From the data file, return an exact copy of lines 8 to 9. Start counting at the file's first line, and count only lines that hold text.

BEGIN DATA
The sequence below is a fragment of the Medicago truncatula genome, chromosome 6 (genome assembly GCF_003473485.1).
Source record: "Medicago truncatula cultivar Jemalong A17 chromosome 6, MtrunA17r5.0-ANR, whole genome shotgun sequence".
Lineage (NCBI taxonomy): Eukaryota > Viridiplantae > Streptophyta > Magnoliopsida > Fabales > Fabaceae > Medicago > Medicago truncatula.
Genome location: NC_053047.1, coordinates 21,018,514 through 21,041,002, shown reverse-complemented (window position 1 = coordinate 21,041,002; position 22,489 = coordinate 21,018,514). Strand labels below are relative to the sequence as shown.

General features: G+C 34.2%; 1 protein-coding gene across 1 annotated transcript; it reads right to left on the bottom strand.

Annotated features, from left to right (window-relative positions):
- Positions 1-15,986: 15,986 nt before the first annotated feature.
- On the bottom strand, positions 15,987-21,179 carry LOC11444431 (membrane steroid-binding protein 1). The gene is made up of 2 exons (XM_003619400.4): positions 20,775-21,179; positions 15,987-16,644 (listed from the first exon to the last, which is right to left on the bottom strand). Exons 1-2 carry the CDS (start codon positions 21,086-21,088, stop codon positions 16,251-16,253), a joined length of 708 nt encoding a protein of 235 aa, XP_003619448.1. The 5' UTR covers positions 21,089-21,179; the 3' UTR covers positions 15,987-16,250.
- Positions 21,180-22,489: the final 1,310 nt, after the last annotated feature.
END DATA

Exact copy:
- On the bottom strand, positions 15,987-21,179 carry LOC11444431 (membrane steroid-binding protein 1). The gene is made up of 2 exons (XM_003619400.4): positions 20,775-21,179; positions 15,987-16,644 (listed from the first exon to the last, which is right to left on the bottom strand). Exons 1-2 carry the CDS (start codon positions 21,086-21,088, stop codon positions 16,251-16,253), a joined length of 708 nt encoding a protein of 235 aa, XP_003619448.1. The 5' UTR covers positions 21,089-21,179; the 3' UTR covers positions 15,987-16,250.
- Positions 21,180-22,489: the final 1,310 nt, after the last annotated feature.